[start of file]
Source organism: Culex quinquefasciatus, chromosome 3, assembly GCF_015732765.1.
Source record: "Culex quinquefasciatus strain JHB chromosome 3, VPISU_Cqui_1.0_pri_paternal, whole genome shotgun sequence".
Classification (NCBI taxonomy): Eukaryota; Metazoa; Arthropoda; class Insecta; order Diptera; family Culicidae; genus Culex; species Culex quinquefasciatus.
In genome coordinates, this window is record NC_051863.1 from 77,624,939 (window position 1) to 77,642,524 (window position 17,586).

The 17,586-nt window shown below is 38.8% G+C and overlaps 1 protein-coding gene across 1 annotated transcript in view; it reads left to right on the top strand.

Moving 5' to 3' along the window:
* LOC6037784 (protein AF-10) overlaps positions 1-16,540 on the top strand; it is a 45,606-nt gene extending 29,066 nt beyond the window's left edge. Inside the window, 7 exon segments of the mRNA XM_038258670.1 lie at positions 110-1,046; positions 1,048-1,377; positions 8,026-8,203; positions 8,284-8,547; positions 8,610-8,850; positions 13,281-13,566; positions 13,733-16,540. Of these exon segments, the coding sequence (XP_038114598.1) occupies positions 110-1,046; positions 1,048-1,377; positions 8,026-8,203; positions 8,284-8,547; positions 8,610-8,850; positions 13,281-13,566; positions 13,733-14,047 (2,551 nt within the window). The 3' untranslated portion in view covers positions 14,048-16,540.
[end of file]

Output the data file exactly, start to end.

Source organism: Culex quinquefasciatus, chromosome 3, assembly GCF_015732765.1.
Source record: "Culex quinquefasciatus strain JHB chromosome 3, VPISU_Cqui_1.0_pri_paternal, whole genome shotgun sequence".
Classification (NCBI taxonomy): Eukaryota; Metazoa; Arthropoda; class Insecta; order Diptera; family Culicidae; genus Culex; species Culex quinquefasciatus.
In genome coordinates, this window is record NC_051863.1 from 77,624,939 (window position 1) to 77,642,524 (window position 17,586).

The 17,586-nt window shown below is 38.8% G+C and overlaps 1 protein-coding gene across 1 annotated transcript in view; it reads left to right on the top strand.

Moving 5' to 3' along the window:
* LOC6037784 (protein AF-10) overlaps positions 1-16,540 on the top strand; it is a 45,606-nt gene extending 29,066 nt beyond the window's left edge. Inside the window, 7 exon segments of the mRNA XM_038258670.1 lie at positions 110-1,046; positions 1,048-1,377; positions 8,026-8,203; positions 8,284-8,547; positions 8,610-8,850; positions 13,281-13,566; positions 13,733-16,540. Of these exon segments, the coding sequence (XP_038114598.1) occupies positions 110-1,046; positions 1,048-1,377; positions 8,026-8,203; positions 8,284-8,547; positions 8,610-8,850; positions 13,281-13,566; positions 13,733-14,047 (2,551 nt within the window). The 3' untranslated portion in view covers positions 14,048-16,540.